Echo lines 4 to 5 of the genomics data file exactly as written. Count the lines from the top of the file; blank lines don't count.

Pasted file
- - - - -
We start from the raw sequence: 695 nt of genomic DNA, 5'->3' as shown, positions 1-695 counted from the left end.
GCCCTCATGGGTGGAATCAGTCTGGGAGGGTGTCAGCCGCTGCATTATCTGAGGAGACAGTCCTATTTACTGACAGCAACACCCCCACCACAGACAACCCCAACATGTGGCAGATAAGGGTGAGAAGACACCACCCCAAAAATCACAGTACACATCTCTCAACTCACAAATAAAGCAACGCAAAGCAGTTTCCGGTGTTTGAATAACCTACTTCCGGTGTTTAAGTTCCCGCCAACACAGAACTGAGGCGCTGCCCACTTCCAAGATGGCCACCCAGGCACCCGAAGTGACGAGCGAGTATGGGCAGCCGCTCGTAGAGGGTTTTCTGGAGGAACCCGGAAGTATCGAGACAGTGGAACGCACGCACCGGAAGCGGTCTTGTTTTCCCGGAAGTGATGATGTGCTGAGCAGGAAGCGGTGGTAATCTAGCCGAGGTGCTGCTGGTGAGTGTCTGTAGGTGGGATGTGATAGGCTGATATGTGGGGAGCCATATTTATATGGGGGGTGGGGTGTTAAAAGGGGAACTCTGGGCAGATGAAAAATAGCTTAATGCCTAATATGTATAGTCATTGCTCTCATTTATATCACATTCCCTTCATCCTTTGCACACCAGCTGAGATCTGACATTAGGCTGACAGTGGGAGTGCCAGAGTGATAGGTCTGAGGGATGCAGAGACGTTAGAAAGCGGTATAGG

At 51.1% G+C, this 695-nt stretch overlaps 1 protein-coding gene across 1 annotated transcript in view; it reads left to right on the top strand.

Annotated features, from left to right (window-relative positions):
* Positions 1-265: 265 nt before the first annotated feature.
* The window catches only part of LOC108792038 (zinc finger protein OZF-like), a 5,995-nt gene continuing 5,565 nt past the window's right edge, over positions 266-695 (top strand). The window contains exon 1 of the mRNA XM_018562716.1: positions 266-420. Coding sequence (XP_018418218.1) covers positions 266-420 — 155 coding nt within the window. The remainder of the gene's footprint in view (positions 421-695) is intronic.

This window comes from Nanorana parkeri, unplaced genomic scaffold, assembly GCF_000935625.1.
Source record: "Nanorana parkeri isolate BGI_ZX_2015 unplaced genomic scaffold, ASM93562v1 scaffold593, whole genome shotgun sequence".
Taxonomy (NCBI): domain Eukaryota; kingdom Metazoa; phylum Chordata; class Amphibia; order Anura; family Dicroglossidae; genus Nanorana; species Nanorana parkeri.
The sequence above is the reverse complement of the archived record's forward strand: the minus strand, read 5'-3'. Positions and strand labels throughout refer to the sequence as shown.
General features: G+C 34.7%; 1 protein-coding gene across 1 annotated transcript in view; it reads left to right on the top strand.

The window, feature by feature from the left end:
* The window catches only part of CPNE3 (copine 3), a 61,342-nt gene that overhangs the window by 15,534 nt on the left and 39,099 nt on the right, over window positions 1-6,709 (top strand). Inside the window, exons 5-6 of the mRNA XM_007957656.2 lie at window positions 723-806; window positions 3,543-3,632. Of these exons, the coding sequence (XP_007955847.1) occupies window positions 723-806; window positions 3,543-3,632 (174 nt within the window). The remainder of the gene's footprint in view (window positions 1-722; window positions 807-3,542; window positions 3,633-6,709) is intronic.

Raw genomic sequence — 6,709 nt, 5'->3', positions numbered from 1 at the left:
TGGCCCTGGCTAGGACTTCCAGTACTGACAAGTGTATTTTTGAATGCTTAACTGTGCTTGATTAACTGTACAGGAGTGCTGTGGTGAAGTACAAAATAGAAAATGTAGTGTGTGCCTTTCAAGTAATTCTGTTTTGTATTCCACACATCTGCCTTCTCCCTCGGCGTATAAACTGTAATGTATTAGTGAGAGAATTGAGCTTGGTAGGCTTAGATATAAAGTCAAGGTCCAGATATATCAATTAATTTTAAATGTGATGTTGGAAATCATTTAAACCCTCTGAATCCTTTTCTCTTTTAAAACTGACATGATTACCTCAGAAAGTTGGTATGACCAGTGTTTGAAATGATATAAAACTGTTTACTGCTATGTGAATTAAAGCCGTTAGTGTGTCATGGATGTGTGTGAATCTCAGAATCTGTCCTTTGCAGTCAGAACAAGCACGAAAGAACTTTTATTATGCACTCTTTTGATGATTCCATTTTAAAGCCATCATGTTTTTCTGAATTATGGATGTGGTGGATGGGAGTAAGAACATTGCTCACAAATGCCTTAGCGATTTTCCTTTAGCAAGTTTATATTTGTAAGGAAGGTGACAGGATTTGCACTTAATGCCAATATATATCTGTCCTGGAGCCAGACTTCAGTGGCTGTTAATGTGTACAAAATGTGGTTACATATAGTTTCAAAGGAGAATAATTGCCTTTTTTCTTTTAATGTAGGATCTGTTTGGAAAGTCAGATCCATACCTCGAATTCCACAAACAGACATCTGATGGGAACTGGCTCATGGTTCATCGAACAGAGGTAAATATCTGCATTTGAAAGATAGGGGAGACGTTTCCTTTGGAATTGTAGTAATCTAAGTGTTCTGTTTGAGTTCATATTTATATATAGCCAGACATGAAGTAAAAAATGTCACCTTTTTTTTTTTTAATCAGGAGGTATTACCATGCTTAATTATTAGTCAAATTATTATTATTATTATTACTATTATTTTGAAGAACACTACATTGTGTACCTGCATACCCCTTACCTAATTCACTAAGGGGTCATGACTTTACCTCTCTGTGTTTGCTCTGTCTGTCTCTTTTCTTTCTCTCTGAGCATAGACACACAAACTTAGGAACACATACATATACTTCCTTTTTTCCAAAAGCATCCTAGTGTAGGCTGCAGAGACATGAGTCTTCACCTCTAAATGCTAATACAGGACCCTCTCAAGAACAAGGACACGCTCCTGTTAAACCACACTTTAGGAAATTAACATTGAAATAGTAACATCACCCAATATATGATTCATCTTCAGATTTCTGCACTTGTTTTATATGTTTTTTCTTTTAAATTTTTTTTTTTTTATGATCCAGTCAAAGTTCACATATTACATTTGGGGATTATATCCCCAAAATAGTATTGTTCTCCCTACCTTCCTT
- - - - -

Annotated features, from left to right (window-relative positions):
* Positions 1-265: 265 nt before the first annotated feature.